|Brian Aldiss on the right with Steve Lawson at the closing ceremony.|
Cue Lost in Space Warning. The narrative is now going to go a bit wibbly-wobbly-timey-wimey, as I travel forward to Monday.
LonCon 3 was not my first WorldCon that honour goes to SeaCon '79, which was held in Brighton where they had Brian Aldiss and Fritz Lieber as their Guests of Honour. I mention this because Brian celebrated his 89th birthday on the 18th. As a result he had a hall full of fans sing him Happy Birthday at LonCon 3. And that as they say is what fandom is all about; a community of fans who appreciate the authors that write the books we like to read.
Cue Tardis Sound Effects. It's now Thursday again.
We had a plan of what we wanted to see at WorldCon, but no plan survives contact with what goes on at a convention. The things that come up daily to defeat the best laid plans are: eating, drinking and sleeping, with a large side order of meeting old friends, and making new ones. I wouldn't have it any other way.
Oh, and just in this case I forget to mention it in passing, lots of walking.
We arrived at ExCel around 11.30, and went on the first of the many long walks down the central boulevard of the convention. On reaching the end, where the registration desk sat majestically back lit by the morning sun, we found ourselves in a queue where we stood for 90 minutes before getting our badges. During which time I went off to find us something to eat. With both of us now being representatives of an ethnic minority, I went and bought Cornish Pasties, and black coffees.
Voice Over, "The coffee kicks back the fatigue from a sleepless night."
Susan hadn't slept well, because she was nervous about attending such a large convention, and me, me I was over excited.
Cue What Excitement Sounds Like to Me.
This meant neither of us got enough sleep. Not a good way to start a convention. However, we passed the time, by chatting to the people around us, and were entertained by a roving guitar player singing filk songs as well.
Due to the time it took to get our badges we missed going to the Opening Ceremony, and the Learn How to Swing Dance item, which resulted in us skipping the Swing Dance event we had originally planned on attending. So much for our well laid out plans.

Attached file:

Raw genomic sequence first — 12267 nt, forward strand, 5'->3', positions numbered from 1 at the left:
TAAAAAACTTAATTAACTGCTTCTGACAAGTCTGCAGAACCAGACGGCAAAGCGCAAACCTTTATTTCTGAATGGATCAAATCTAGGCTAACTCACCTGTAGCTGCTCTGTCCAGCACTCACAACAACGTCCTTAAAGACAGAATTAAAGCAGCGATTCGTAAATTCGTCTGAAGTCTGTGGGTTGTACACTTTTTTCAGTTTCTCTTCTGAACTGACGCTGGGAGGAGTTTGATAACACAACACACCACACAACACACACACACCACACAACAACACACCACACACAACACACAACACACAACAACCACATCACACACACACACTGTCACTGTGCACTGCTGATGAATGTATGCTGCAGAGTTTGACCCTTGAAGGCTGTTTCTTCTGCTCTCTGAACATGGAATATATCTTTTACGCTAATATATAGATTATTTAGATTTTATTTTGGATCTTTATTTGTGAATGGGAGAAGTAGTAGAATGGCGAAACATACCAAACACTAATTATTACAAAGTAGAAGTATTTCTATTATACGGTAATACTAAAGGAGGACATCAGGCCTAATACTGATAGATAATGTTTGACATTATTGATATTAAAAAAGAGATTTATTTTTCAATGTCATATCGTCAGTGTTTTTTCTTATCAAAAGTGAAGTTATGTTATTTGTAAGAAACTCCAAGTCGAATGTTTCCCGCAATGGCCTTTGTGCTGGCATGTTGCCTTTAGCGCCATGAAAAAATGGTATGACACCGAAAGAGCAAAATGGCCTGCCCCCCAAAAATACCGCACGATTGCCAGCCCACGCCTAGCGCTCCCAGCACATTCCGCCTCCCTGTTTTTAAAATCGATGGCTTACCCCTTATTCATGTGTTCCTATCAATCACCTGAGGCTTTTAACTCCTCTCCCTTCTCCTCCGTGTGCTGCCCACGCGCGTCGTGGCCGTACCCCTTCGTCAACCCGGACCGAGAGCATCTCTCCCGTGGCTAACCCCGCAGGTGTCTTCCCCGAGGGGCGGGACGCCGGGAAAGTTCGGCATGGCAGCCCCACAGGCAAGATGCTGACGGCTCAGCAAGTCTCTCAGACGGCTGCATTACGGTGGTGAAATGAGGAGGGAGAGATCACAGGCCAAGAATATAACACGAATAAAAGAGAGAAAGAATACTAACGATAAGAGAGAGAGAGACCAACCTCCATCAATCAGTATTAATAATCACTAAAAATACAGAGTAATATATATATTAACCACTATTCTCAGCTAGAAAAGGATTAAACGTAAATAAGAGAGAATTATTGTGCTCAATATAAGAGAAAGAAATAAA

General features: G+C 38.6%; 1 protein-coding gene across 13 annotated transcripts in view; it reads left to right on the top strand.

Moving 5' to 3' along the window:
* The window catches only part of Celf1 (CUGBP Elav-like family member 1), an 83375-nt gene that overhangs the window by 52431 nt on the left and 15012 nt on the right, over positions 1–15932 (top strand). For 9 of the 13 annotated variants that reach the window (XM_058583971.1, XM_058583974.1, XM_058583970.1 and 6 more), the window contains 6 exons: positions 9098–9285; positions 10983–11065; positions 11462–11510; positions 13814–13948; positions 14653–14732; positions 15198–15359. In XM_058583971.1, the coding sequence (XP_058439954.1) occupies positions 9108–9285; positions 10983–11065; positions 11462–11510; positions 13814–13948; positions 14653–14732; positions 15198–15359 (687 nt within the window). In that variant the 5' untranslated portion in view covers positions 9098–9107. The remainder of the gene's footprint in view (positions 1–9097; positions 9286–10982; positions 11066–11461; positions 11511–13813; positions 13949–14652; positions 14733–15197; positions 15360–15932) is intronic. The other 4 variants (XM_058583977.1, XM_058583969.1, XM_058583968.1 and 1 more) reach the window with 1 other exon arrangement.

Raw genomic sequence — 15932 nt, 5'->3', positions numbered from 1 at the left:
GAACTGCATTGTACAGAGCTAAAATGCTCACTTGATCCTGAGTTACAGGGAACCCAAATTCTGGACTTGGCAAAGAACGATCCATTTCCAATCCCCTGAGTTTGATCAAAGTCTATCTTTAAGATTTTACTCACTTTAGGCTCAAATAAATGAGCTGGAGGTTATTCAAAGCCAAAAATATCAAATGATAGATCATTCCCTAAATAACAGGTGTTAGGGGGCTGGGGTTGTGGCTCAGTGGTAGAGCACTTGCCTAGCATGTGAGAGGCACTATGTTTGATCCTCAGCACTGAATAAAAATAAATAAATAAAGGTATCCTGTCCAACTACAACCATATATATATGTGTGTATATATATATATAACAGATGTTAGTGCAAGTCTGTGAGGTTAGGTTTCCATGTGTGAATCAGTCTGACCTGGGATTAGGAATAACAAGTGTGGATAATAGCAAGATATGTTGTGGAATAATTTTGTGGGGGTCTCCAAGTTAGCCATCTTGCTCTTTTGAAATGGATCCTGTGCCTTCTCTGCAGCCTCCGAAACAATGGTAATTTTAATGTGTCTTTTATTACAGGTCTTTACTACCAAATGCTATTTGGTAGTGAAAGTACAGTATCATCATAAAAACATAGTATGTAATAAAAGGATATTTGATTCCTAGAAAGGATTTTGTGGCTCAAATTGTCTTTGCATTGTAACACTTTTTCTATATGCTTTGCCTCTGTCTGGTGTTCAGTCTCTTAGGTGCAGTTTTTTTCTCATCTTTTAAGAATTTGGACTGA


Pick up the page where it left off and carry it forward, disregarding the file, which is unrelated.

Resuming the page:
Cue A-Team Theme. So we went to Plan B; have fun.
Our first event was watching the Occupy SF: Inequality on Screen panel, which had Roz Kaveney contributing cutting insights into shows like Continuum, and Alan Moore's V for Vendetta. She is one of the smartest people I know, and a lovely person.
Then we went to The Fermi Paradox in Light of the Kepler Mission panel because Charlie Stross was a speaker on it. He always has something interesting and erudite to say, which makes panels with him on worth going to see. It also had Gerry Webb of Commercial Space Technologies Ltd., as the moderator, who was very good. Interesting topic, even though nothing really new about the existence of aliens arose out of the discussion.
We missed The 1939 Retro-Hugo Awards Ceremony, our desire to see the results of the vote were trumped by the need to eat; so as to prevent us turning into ravenous hungry monsters. We had steak, and it was delicious.
Cue Clever Girl. Impromptu Jurrassic Park re-enactment averted.
On the way back from the restaurant we dropped in to see a play some friends were presenting called The Cancellation and Re-Imagining of Captain Tartan. It explored the complex processes behind the production of a successful series, and the importance of the writer in the creative process when re-imagining a much loved classic show *cough*. Afterwards we went to sit down in the fan village area, and had a drink from the bar with a few more friends, before starting the long walk back to our hotel to retire for the night.
To be continued...